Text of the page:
Bonner Online-Bibliographie zur Comicforschung
Sigall, Martha: Living Life inside the Lines. Tales from the Golden Age of Animation. Jackson: Univ. Press of Mississippi, 2005. (224 S.)
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|Resource type: Book
ID no. (ISBN etc.): 1-57806-748-0
BibTeX citation key: Sigall2005a
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Keywords: Animation, Randformen des Comics, Sigall. Martha
Publisher: Univ. Press of Mississippi (Jackson)
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Martha Sigall worked with all the classic cartoon characters-Bugs Bunny, Daffy Duck, Tom & Jerry, Droopy Dawg, Beany & Cecil, Tweety, and Porky Pig-and the madcap artists who created them-Chuck Jones, Tex Avery, Bob Clampett, Frank Tashlin, Friz Freleng, William Hanna and Joseph Barbera, Bill Melendez, and Ben (Bugs) Hardaway.
As a teenager Sigall became an apprentice painter working in the Golden Age of Hollywood at the Leon Schlesinger studio, making $12.75 per week coloring animation cels that would introduce Bugs Bunny and Elmer Fudd to the world. She recounts her wild and wonderful experiences with the Warner Bros. cartoon crew, working and laughing all day with the animators, partying all night with the Looney Tunes gang on the bowling and baseball teams, and participating in weekend scavenger hunts. She was president of the in-house “Looney Tunes Club,” co-wrote the company gossip column, and performed in the company's theatrical troupe.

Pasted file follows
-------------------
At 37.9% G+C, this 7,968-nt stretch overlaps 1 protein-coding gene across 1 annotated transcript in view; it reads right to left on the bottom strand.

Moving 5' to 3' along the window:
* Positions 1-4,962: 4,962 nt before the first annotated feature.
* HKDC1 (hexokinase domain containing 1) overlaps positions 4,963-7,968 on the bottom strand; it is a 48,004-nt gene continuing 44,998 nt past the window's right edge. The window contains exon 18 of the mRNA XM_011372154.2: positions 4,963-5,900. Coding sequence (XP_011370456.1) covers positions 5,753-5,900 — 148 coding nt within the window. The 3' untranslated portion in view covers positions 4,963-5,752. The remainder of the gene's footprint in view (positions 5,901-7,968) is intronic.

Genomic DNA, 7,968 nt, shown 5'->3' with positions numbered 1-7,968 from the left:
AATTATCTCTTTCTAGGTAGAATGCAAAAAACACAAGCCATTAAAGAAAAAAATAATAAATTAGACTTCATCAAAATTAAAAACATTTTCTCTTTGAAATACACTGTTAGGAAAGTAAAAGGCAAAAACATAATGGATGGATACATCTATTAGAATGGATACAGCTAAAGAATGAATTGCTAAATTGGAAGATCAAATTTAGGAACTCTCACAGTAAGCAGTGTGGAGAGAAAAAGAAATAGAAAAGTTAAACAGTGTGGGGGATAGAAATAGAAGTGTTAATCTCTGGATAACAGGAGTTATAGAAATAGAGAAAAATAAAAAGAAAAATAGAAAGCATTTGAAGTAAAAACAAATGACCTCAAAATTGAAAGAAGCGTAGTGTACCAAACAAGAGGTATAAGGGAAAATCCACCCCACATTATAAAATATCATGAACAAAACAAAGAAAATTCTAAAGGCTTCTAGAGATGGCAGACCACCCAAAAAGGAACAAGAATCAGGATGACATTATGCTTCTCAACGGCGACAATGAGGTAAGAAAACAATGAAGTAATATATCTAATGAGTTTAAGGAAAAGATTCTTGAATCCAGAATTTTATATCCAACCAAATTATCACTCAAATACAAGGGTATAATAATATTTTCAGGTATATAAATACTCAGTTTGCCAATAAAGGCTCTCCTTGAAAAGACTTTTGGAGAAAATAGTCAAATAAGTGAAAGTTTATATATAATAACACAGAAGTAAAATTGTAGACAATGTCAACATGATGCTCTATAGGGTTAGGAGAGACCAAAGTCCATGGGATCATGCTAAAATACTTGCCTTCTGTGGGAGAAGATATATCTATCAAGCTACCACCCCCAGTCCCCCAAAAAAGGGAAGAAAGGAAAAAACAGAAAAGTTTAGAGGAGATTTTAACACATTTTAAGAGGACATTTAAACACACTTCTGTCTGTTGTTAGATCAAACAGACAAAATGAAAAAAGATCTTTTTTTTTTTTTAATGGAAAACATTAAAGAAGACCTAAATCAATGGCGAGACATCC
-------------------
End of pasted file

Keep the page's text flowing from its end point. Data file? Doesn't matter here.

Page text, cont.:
After World War II, Martha joined MGM Animation (Tom & Jerry, Tex Avery) in Culver City as an assistant in the camera room and later freelanced her ink and paint services, creating art for many classic features, shorts, commercials, and TV series-including Garfield, Peanuts, and The Pink Panther.
Written with warmth, humor, and a touch of nostalgia, this is a rarely told story of what it was like to be a part of a team of artists who were creating masterpieces of animation. Martha recalls her lifelong friendships with writer Michael Maltese, animators Ben Washam, Ken Harris, Herman Cohen, Paul Smith, Bob Matz, and many others. She writes of her experiences of being a woman in a male-dominated industry, particularly during the war years when she was one of the first women camera operators in the industry.
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